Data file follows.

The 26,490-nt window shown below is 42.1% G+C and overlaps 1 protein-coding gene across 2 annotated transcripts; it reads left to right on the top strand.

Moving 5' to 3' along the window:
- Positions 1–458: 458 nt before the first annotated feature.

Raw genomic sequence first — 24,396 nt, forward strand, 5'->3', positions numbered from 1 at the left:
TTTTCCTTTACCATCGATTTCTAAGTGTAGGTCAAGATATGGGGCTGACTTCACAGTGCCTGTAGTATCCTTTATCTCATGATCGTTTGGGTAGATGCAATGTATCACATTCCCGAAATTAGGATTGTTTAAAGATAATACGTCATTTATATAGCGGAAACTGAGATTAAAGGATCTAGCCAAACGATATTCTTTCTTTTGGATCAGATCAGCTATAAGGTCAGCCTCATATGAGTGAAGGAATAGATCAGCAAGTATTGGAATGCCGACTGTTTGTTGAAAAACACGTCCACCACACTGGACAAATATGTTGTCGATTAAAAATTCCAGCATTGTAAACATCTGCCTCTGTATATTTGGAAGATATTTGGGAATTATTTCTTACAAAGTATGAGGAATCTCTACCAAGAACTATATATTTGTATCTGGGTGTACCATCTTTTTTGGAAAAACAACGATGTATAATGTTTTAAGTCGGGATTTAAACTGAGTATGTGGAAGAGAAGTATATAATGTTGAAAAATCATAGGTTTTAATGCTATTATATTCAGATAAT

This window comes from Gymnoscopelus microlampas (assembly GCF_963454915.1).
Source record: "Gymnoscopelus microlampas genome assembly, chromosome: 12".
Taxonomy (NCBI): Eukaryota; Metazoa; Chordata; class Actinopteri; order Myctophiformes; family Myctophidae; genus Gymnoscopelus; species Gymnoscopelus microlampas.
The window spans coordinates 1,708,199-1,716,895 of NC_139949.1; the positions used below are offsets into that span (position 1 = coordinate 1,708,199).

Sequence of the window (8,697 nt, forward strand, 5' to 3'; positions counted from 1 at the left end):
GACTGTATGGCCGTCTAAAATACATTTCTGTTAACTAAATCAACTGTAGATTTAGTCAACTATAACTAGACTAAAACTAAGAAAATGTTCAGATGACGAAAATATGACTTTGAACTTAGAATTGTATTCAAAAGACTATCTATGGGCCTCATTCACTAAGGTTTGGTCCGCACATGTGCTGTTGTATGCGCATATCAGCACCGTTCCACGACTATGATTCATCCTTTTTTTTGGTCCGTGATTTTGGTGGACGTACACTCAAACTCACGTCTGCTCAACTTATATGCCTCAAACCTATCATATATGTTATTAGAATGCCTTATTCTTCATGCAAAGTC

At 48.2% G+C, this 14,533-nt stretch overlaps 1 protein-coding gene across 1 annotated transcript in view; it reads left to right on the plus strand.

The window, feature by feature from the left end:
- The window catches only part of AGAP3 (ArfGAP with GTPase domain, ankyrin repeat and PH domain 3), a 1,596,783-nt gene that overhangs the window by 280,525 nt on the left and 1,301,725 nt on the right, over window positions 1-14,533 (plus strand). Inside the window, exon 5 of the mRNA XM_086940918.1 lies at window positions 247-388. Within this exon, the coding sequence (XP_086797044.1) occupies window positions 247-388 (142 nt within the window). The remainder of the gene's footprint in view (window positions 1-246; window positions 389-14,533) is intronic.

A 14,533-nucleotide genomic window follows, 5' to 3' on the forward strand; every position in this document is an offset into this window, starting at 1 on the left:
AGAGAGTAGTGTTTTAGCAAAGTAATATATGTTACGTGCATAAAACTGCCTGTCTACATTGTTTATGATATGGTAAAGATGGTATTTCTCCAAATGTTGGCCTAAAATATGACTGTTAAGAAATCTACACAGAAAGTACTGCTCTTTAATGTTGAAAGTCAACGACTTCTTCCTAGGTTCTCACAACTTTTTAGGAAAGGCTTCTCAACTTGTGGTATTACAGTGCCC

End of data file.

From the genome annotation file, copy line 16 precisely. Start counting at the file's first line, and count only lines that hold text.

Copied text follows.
AGAGAGTAGTGTTTTAGCAAAGTAATATATGTTACGTGCATAAAACTGCCTGTCTACATTGTTTATGATATGGTAAAGATGGTATTTCTCCAAATGTTGGCCTAAAATATGACTGTTAAGAAATCTACACAGAAAGTACTGCTCTTTAATGTTGAAAGTCAACGACTTCTTCCTAGGTTCTCACAACTTTTTAGGAAAGGCTTCTCAACTTGTGGTATTACAGTGCCC